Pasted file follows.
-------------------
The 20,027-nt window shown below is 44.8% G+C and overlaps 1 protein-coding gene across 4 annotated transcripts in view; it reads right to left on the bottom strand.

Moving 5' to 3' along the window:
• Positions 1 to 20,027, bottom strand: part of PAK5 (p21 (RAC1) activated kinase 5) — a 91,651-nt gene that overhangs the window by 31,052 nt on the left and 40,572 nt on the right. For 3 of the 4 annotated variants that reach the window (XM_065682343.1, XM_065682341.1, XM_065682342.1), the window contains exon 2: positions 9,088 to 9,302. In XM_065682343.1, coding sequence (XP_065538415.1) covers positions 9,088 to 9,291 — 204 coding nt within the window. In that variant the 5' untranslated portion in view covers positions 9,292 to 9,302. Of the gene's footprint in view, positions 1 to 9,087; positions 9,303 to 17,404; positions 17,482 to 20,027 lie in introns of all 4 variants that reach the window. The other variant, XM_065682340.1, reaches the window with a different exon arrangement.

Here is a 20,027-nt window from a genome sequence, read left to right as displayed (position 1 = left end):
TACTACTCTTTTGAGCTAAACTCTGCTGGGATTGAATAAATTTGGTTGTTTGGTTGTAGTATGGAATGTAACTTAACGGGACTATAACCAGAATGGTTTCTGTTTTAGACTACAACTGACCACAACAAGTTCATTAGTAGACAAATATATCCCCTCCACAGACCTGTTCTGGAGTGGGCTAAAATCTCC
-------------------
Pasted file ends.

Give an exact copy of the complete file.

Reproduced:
The 20,027-nt window shown below is 44.8% G+C and overlaps 1 protein-coding gene across 4 annotated transcripts in view; it reads right to left on the bottom strand.

Moving 5' to 3' along the window:
• Positions 1 to 20,027, bottom strand: part of PAK5 (p21 (RAC1) activated kinase 5) — a 91,651-nt gene that overhangs the window by 31,052 nt on the left and 40,572 nt on the right. For 3 of the 4 annotated variants that reach the window (XM_065682343.1, XM_065682341.1, XM_065682342.1), the window contains exon 2: positions 9,088 to 9,302. In XM_065682343.1, coding sequence (XP_065538415.1) covers positions 9,088 to 9,291 — 204 coding nt within the window. In that variant the 5' untranslated portion in view covers positions 9,292 to 9,302. Of the gene's footprint in view, positions 1 to 9,087; positions 9,303 to 17,404; positions 17,482 to 20,027 lie in introns of all 4 variants that reach the window. The other variant, XM_065682340.1, reaches the window with a different exon arrangement.

Here is a 20,027-nt window from a genome sequence, read left to right as displayed (position 1 = left end):
TACTACTCTTTTGAGCTAAACTCTGCTGGGATTGAATAAATTTGGTTGTTTGGTTGTAGTATGGAATGTAACTTAACGGGACTATAACCAGAATGGTTTCTGTTTTAGACTACAACTGACCACAACAAGTTCATTAGTAGACAAATATATCCCCTCCACAGACCTGTTCTGGAGTGGGCTAAAATCTCC